Chris Dickerson underwent surgery to remove the broken hook on the hamate bone in his right hand and arthroscopic surgery to clean out his right wrist on Monday, according to Mark Sheldon of MLB.com. He’s expected to miss four to six weeks.
It doesn’t figure to be a huge loss for the Reds anyway, since Dickerson was batting just .227/.244/.295 with a 19/1 K/BB ratio over his first 44 at-bats. Drew Stubbs hasn’t been anything worth writing home about either, but the former first-round pick will at least get a chance to start in center field on regular basis with Dickerson on the shelf for an extended period of time. Right on key, Stubbs led off Monday’s game against Oliver Perez and the Mets with a home run.
Outfielder Chris Heisey was recalled from Triple-A Louisville when Dickerson was placed on the disabled list last week, but he didn’t make his major league debut until tonight, as Dusty Baker gave Jay Bruce a night off. Heisey, 25, improved his stock dramatically last season by batting .314/.379/.521 with 22 homers and 77 RBI between Double-A Carolina and Triple-A Louisville. He was batting .241/.307/.430 with four homers and 13 RBI with Louisville to begin this season.
The Astros remain in contact with the Athletics on starting pitcher Sonny Gray, Ken Rosenthal of FOX Sports reports. The Astros have added Charlie Morton this offseason, but the club has been trying to add a big-name starting pitcher to put at the top of the rotation behind Dallas Keuchel.
Gray, 27, was limited to 22 starts in the 2016 season due to a forearm issue. His stats left a lot to be desired, as he finished with a 5-11 record, a 5.69 ERA, and a 94/42 K/BB ratio over 117 innings. Considering how Gray pitched in the previous three years, he’s a good bet to bounce back.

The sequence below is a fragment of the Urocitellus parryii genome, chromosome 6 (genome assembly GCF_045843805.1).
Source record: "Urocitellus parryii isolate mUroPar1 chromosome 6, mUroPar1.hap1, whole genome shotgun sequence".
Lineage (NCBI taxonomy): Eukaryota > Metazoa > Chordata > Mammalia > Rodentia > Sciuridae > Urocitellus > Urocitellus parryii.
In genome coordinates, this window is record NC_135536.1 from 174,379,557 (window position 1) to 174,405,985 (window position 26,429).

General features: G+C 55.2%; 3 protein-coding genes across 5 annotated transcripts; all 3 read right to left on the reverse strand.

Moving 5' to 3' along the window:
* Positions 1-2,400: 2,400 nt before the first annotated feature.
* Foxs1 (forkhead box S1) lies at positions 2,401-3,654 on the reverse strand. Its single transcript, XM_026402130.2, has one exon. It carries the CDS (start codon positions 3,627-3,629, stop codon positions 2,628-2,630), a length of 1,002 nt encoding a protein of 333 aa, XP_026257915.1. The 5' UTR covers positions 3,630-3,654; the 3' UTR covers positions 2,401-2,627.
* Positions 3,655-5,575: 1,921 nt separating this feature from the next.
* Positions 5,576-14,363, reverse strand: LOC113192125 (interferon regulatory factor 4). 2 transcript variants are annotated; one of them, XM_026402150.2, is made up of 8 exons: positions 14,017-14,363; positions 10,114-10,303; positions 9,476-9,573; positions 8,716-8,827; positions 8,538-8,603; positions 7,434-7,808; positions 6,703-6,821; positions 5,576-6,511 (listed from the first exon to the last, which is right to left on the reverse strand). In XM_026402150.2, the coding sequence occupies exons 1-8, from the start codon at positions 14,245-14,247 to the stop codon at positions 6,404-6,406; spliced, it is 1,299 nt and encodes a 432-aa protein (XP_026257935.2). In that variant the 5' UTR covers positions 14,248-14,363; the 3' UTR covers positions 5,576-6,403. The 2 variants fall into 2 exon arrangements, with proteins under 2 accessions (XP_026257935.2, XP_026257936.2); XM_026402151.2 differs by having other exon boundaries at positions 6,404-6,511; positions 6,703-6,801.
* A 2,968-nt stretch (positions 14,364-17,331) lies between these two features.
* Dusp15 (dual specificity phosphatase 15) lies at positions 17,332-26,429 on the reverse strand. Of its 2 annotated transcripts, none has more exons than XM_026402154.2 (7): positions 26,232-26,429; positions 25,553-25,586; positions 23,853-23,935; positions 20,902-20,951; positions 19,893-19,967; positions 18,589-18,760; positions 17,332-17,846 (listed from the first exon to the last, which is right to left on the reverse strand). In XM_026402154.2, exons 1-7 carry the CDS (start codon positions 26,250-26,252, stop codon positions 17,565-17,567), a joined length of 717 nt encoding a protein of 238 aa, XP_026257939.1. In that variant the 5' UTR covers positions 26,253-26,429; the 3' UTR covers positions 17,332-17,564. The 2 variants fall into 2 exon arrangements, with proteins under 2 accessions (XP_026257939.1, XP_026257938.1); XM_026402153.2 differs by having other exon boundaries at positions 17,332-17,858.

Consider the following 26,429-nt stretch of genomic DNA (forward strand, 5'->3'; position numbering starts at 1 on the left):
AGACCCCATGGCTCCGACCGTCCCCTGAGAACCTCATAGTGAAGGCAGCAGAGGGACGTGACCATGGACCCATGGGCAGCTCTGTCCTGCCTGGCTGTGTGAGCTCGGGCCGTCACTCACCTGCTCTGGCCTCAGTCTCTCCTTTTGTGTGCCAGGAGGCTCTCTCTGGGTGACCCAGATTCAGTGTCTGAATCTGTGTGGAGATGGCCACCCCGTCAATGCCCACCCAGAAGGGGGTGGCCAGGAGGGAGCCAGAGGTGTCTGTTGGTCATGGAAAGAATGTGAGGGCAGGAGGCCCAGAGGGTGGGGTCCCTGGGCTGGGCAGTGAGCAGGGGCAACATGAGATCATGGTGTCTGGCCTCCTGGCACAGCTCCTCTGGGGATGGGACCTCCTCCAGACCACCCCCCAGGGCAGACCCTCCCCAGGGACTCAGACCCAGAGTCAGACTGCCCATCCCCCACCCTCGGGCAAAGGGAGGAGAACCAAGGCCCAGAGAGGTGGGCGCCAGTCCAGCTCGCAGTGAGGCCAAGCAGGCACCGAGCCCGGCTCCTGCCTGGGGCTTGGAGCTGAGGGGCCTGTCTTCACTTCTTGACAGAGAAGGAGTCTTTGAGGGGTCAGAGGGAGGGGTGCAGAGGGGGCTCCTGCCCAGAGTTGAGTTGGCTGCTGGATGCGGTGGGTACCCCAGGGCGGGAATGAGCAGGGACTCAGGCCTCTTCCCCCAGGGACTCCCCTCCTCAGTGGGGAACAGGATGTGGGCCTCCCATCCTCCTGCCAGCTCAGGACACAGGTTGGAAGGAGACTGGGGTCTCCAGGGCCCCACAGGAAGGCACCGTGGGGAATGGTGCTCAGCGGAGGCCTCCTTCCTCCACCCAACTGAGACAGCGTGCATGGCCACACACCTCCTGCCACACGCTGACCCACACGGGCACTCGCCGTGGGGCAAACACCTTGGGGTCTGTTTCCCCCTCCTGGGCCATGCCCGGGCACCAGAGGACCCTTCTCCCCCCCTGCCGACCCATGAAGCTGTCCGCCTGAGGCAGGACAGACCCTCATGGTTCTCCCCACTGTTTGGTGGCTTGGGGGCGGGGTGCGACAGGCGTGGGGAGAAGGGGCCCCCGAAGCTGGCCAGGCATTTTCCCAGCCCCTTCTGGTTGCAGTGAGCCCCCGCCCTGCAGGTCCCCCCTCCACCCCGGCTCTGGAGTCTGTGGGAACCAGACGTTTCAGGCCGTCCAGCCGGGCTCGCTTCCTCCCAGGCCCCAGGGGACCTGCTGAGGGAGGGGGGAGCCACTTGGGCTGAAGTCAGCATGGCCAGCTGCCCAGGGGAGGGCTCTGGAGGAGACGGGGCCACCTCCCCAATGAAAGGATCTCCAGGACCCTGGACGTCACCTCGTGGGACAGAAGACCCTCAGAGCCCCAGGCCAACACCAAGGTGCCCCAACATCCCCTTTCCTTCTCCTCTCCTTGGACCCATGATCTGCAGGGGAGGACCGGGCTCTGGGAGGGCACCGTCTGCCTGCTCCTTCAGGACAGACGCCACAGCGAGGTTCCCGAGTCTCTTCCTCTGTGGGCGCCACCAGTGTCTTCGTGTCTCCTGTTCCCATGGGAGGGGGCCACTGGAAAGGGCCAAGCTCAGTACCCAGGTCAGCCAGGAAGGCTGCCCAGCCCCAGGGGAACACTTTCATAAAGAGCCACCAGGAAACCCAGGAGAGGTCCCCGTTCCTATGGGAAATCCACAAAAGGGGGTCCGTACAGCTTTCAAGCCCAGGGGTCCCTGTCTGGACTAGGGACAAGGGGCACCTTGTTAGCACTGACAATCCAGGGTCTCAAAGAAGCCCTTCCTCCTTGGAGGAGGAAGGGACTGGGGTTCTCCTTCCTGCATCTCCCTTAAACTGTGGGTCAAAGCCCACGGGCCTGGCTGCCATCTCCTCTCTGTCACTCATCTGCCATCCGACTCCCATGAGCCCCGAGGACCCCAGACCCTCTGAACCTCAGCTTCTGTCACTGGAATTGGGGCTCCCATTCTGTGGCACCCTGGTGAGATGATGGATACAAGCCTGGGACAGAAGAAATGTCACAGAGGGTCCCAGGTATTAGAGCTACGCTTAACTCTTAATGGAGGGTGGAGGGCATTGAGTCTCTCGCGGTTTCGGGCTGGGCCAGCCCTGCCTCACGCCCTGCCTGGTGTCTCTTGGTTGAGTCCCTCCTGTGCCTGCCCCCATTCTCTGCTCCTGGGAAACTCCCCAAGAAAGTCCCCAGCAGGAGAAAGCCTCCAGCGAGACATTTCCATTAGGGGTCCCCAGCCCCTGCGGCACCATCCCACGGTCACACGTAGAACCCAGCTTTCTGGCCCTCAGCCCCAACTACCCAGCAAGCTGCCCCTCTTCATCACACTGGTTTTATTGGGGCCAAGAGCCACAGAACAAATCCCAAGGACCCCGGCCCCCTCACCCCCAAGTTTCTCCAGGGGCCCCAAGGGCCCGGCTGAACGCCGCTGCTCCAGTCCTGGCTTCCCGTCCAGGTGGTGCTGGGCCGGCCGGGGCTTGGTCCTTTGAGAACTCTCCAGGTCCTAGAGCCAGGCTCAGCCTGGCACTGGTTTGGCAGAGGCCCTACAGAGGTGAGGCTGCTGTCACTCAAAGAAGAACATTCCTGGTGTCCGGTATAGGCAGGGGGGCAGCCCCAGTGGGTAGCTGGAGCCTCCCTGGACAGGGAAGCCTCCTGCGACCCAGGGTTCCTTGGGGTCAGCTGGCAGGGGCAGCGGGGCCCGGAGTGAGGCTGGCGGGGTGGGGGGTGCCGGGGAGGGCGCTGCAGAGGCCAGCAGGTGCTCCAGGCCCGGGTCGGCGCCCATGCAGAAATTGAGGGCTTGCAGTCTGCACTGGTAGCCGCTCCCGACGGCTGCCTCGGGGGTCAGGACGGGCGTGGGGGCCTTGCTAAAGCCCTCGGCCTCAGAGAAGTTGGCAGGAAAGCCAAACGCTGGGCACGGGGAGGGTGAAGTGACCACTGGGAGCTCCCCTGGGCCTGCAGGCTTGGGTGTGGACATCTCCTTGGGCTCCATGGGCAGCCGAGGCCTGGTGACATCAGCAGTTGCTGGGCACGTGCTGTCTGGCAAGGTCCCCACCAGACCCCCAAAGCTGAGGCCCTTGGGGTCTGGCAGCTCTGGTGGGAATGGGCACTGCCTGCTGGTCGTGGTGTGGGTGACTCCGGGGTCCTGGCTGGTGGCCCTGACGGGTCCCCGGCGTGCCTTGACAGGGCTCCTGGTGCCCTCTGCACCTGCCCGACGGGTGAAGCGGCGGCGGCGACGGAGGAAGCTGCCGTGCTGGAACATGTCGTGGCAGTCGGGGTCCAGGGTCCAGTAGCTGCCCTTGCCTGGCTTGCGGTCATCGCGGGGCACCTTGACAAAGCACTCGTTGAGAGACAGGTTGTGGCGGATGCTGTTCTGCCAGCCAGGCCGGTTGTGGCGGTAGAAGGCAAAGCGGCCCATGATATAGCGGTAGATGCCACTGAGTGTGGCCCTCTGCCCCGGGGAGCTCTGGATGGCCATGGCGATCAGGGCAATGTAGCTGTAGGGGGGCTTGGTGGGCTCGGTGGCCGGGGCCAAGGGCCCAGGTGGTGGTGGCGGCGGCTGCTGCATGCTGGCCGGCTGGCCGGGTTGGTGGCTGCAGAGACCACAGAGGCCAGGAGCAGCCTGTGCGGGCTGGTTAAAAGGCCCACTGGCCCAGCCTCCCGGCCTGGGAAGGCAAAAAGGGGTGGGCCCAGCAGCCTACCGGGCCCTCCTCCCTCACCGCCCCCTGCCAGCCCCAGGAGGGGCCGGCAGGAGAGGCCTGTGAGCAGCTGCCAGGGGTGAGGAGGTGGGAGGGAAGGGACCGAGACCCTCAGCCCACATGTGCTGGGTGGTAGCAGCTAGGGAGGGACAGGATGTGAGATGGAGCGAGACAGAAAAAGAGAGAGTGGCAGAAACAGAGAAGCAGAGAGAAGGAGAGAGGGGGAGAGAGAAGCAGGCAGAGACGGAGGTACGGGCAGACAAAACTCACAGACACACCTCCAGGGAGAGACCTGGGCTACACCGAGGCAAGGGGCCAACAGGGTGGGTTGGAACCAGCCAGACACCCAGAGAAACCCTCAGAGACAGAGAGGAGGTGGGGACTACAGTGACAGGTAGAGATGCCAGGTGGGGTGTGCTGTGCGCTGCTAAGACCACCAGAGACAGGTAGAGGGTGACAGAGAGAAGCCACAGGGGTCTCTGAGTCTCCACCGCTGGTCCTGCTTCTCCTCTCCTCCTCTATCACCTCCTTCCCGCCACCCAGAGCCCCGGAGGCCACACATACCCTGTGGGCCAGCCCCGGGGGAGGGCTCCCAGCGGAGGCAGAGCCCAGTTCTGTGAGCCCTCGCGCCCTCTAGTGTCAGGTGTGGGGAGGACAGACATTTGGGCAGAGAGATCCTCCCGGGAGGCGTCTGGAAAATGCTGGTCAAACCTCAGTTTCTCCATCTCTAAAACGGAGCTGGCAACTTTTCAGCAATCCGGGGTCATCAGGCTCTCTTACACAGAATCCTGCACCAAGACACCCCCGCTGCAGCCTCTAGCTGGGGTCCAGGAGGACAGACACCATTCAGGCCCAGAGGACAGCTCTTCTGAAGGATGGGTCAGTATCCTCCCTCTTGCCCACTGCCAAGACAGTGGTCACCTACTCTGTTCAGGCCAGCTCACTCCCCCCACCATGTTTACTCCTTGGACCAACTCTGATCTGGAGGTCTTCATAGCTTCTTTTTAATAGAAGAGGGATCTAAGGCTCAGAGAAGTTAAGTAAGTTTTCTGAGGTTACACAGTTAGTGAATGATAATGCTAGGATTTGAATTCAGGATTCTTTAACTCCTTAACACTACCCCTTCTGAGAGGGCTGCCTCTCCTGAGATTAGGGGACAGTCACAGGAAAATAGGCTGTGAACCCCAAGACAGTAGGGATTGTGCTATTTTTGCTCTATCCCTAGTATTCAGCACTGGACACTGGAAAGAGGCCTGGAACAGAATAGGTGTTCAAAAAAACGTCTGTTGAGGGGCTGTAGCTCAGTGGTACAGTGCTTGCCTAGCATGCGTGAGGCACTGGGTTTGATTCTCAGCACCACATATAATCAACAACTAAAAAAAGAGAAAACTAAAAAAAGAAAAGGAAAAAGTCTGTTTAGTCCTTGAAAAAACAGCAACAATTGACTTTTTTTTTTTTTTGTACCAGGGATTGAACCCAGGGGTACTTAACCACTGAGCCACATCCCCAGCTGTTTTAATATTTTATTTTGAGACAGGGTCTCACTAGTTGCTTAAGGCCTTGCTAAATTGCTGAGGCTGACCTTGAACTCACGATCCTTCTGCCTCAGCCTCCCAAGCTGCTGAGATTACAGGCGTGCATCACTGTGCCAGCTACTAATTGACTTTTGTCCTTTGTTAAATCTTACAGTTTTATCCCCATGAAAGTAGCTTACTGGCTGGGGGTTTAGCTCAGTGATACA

Gray is under team control through 2019, which is a big draw for the Astros. Needless to say, the Athletics would want a haul in terms of prospects. Gray will earn $3.575 million in 2017, having avoided arbitration in his first year of eligibility.
As we noted last week, The Chicago Cubs took the unusual step of not waiting until the summer after winning the World Series to make their customary White House visit to meet the president. They did it today, seeing President Obama a few short days before he leaves office.
Despite the fact that Obama is a White Sox fan, he met the Cubs with diplomacy and grace. It’s almost as if he’s been in that business for the past eight years. In return, he was given some gifts by the Cubs: Theo Epstein presented Obama with a No. 44 Cubs jersey, a tile from the center field scoreboard at Wrigley Field, and a lifetime pass to Wrigley as well.
Obama is staying in D.C. after he leaves office this week, hanging around so his daughter can finish high school in the same place she started. Even so, he’s likely going to be back to Chicago a good bit over the rest of his life, so he’ll likely be able to put the free pass to work. Assuming it comes with, like, six companion passes for his Secret Service detail.